- Associated Press - Sunday, November 22, 2015

SIOUX FALLS, S.D. (AP) - The line between love and passion, it turns out, is 240 miles.

Or, perhaps, 438 miles.

Either distance reveals the incredible lengths people will commute to keep their love of family and home in one ZIP code and their career passions in another.

For Scott Hettenbach, enterprise manager at Sanford Power in Sioux Falls, that means driving 438 miles one way from his driveway in Madison, Wisconsin. And in the case of Donita Flodeen, director of origination and servicing program management for ReliaMax Lending Services in Sioux Falls, try 240 miles from her front step in Cannon Falls, Minnesota.

“I’m pretty sure my car can drive it all by itself by now,” Flodeen said, laughing.

Mega-commuting - traveling at least 90 minutes and 50 or more miles to a job - is not just a growing trend in megalopolis America. In its 2011 American Community Survey report, the U.S. Census Bureau uncovered 13,936 South Dakotans who commuted 60 minutes or more to work. It also identified 16,052 people living in other states who labor in South Dakota.

Granted, out-of-staters don’t have to drive far to reach border communities such as Yankton, Rapid City or Sioux Falls. The same is true going the other direction. Neither is mega-commuting a new trend - traveling salespeople have walked out the door Monday mornings and returned Friday nights for decades.

But now a New York University study suggests that long-distance commutes are becoming more popular, with 3 percent to 10 percent of America’s working population covering 180 miles to and from work.

What’s behind it? The housing collapse created by the 2008 recession for one, NYU researchers surmise. When people get a job in a new city, they can find it difficult to sell their home in their current city, so they wait it out and commute.

In the case of dual-career families, if one partner gets a job offer far from home and the other is unwilling to leave a job or has trouble finding employment in the new location, commuting becomes an option. And finally, with increasing mobile technology, people can stay better connected with family even though they’re hundreds of miles apart.

All this has given rise to places in Sioux Falls such as Regus in the CNA Surety Building, Meso and The Bakery, which offer flexible work space for individuals and companies coming into Sioux Falls and needing at least temporary offices, telephone and Internet service, IT departments, conference rooms and more.

Carrie Probst, Regus’ general manager, sees all kinds of people walking through her door. People with global companies such as Apple and Google come in to work for a day or two. Financial planners, human resource specialists and roofing companies use her offices for a few hours, a few days or longer.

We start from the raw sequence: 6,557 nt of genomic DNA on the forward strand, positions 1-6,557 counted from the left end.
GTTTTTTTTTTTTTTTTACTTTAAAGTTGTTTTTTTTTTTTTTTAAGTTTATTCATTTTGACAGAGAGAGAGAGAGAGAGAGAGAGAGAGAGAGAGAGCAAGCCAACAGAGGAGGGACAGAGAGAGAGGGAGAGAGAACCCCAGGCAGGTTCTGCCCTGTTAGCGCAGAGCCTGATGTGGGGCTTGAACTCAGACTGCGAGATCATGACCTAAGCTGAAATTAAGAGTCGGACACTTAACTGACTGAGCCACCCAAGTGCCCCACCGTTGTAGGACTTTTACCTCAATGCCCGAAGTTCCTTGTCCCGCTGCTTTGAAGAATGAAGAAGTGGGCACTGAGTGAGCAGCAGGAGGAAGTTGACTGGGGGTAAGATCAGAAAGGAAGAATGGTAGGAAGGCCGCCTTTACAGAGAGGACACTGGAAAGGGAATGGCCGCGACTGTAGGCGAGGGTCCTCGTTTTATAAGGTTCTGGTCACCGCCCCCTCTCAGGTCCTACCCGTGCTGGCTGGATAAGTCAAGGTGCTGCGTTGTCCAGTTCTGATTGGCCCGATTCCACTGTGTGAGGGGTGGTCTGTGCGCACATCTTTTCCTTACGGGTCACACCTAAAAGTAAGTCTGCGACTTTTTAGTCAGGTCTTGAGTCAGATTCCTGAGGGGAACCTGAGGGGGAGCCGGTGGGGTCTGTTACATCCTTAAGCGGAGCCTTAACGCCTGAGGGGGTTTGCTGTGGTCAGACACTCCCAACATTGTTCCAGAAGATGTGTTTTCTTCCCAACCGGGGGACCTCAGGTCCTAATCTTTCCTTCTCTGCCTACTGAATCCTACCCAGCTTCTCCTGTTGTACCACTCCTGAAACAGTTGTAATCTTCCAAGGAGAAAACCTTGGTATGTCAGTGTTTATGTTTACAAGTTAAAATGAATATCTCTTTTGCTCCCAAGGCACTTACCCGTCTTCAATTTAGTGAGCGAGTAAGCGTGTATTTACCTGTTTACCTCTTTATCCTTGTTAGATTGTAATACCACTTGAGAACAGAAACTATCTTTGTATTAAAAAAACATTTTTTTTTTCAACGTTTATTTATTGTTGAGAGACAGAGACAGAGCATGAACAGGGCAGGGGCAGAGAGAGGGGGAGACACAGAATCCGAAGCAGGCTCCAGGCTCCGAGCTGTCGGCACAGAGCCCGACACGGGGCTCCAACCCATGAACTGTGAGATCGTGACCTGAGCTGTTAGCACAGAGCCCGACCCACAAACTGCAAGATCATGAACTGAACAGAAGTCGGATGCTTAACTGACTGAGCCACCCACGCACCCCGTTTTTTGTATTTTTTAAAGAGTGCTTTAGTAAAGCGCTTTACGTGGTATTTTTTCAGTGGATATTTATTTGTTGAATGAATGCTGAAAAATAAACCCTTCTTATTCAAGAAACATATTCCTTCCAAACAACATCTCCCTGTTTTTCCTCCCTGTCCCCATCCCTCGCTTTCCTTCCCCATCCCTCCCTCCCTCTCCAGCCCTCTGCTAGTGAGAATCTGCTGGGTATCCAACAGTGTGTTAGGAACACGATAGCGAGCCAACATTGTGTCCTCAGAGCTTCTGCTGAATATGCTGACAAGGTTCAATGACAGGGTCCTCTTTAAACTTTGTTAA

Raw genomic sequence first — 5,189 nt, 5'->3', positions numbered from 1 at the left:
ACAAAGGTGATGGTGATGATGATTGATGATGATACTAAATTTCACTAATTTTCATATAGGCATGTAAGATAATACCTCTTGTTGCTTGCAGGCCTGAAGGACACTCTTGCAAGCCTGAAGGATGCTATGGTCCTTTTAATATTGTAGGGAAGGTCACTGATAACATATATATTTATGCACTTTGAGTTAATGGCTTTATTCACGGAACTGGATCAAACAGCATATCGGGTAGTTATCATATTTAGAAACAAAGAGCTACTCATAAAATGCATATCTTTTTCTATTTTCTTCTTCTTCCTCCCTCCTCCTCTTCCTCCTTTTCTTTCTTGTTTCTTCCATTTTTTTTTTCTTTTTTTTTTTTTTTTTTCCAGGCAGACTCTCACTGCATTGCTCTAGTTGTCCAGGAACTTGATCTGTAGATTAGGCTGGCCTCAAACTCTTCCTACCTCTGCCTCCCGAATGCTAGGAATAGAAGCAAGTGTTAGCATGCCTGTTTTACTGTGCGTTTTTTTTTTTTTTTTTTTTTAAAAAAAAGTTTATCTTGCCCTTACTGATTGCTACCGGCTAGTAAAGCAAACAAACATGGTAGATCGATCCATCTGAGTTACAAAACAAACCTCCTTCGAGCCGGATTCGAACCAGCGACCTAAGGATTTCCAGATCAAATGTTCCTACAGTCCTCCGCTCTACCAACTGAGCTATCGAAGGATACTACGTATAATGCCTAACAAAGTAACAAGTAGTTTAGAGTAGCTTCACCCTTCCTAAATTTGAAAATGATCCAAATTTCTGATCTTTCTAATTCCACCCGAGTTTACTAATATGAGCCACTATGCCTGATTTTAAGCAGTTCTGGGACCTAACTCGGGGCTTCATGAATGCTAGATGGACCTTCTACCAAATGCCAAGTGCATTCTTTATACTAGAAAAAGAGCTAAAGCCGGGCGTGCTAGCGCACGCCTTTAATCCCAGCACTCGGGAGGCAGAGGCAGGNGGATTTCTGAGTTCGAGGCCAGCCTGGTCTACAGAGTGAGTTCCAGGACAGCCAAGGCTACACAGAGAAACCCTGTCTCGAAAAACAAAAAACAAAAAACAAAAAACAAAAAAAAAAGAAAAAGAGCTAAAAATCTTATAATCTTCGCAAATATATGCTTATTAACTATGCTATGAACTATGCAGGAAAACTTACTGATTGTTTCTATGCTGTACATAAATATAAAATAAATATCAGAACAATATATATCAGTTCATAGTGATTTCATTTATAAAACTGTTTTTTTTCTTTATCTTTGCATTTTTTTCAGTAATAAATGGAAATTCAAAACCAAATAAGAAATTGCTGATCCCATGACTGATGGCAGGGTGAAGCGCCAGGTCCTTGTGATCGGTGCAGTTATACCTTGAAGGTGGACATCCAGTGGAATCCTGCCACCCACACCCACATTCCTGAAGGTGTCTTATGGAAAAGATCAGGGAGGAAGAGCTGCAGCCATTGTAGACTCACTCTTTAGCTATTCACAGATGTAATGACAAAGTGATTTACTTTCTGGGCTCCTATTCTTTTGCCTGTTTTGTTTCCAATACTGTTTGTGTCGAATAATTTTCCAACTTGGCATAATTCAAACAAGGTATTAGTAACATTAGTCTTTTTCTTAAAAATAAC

“We have a super-commuter who helps doctors financially. He comes from Kansas City,” Probst told the Argus Leader (https://argusne.ws/1l6Zmzo ). “We’ve got a roofing company from Indianapolis. We’ve got people who come in from Alberta, Canada.”

Her sense is that many long-distance commuters coming here are involved in financial services. And many are companies looking to test the business climate before committing long term.

“A lot of people are ready to come in, but they want to get their toes wet first, see how it goes and not have a lot of commitment,” Probst said. “So they come, start building up their territory and then decide whether to move into something more permanent.”

The growth in mega-commuting spurred Regus into the Sioux Falls market in April 2014. Its offices here are set up similarly to the 3,000 other Regus sites across the country, Probst said.

Kim Bartling, who helped start Meso four years ago, has a graphic designer from Kansas City in her facility, a company based out of Huron and a web designer whose business is headquartered in Detroit. In many ways, they all have broken out of the traditional mold of 8-to-5 workdays in a single location, she said.

“There’s a sense out there that if a job means I have to sit in an office from 8 to 5 and I don’t feel like I can do that, then I can’t have a job,” Bartling said. “What we’re discovering as a country is that because of technology our office can be anywhere. Or there’s this idea that if I can travel to another community and make enough money in three days than in five, then you have that much more time to be home with your family.”

After 18 years as associate director of strength and conditioning at the University of Wisconsin, Scott Hettenbach discovered Sioux Falls through a conversation with former Badger basketball player Joe Krabbenhoft.

Krabbenhoft’s father, Sanford Health CEO Kelby Krabbenhoft, helped to create a state-of-the-art sports complex in northwestern Sioux Falls that merged managing health care with sports performance. Intrigued, Hettenbach came in May 2013 to check it out.

He ended up being hired to train the Skyforce basketball team and to administer a program that coaches young strength coaches.

Hettenbach said he, his wife and teenage daughter came to Sioux Falls to look at houses, check out schools and see what job opportunities there might be for his wife, who works in health care in Madison.